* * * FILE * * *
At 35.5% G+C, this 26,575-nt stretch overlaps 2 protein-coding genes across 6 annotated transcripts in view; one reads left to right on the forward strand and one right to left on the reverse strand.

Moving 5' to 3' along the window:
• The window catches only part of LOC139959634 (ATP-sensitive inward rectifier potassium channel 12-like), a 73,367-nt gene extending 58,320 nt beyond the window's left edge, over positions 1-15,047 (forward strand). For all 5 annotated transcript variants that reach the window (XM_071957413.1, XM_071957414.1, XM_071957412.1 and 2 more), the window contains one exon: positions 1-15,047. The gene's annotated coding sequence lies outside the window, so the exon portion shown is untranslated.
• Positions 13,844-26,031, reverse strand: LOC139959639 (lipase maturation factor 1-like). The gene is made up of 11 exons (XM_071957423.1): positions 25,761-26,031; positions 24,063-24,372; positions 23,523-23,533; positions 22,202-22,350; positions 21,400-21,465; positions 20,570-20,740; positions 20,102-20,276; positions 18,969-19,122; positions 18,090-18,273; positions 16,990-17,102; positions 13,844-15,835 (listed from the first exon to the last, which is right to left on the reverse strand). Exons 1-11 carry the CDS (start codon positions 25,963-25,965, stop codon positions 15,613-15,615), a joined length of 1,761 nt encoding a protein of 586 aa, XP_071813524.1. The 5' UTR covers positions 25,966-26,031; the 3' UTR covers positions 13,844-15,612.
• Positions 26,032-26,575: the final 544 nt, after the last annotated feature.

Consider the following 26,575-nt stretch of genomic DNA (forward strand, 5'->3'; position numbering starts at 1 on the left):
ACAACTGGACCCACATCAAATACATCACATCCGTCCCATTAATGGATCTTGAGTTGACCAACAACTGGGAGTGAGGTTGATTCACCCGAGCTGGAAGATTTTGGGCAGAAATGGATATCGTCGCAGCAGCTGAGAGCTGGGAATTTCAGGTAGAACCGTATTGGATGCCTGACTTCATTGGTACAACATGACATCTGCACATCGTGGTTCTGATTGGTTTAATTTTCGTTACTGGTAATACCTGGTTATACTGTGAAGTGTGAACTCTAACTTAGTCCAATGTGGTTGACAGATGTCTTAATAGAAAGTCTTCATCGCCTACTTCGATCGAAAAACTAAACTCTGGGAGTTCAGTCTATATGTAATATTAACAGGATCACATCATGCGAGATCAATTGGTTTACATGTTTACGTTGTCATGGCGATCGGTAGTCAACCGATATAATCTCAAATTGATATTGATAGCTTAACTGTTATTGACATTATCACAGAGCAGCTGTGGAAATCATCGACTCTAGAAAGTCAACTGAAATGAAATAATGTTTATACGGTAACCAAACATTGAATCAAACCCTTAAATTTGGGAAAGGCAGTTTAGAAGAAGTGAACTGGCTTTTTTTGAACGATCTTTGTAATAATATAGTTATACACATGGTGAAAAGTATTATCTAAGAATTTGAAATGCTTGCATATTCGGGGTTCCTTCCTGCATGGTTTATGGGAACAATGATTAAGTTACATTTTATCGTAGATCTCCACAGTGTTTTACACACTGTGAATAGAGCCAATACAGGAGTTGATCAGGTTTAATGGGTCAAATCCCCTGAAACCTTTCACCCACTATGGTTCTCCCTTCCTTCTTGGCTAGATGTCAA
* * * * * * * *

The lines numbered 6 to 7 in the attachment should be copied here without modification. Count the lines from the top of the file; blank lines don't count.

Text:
Consider the following 26,575-nt stretch of genomic DNA (forward strand, 5'->3'; position numbering starts at 1 on the left):
ACAACTGGACCCACATCAAATACATCACATCCGTCCCATTAATGGATCTTGAGTTGACCAACAACTGGGAGTGAGGTTGATTCACCCGAGCTGGAAGATTTTGGGCAGAAATGGATATCGTCGCAGCAGCTGAGAGCTGGGAATTTCAGGTAGAACCGTATTGGATGCCTGACTTCATTGGTACAACATGACATCTGCACATCGTGGTTCTGATTGGTTTAATTTTCGTTACTGGTAATACCTGGTTATACTGTGAAGTGTGAACTCTAACTTAGTCCAATGTGGTTGACAGATGTCTTAATAGAAAGTCTTCATCGCCTACTTCGATCGAAAAACTAAACTCTGGGAGTTCAGTCTATATGTAATATTAACAGGATCACATCATGCGAGATCAATTGGTTTACATGTTTACGTTGTCATGGCGATCGGTAGTCAACCGATATAATCTCAAATTGATATTGATAGCTTAACTGTTATTGACATTATCACAGAGCAGCTGTGGAAATCATCGACTCTAGAAAGTCAACTGAAATGAAATAATGTTTATACGGTAACCAAACATTGAATCAAACCCTTAAATTTGGGAAAGGCAGTTTAGAAGAAGTGAACTGGCTTTTTTTGAACGATCTTTGTAATAATATAGTTATACACATGGTGAAAAGTATTATCTAAGAATTTGAAATGCTTGCATATTCGGGGTTCCTTCCTGCATGGTTTATGGGAACAATGATTAAGTTACATTTTATCGTAGATCTCCACAGTGTTTTACACACTGTGAATAGAGCCAATACAGGAGTTGATCAGGTTTAATGGGTCAAATCCCCTGAAACCTTTCACCCACTATGGTTCTCCCTTCCTTCTTGGCTAGATGTCAA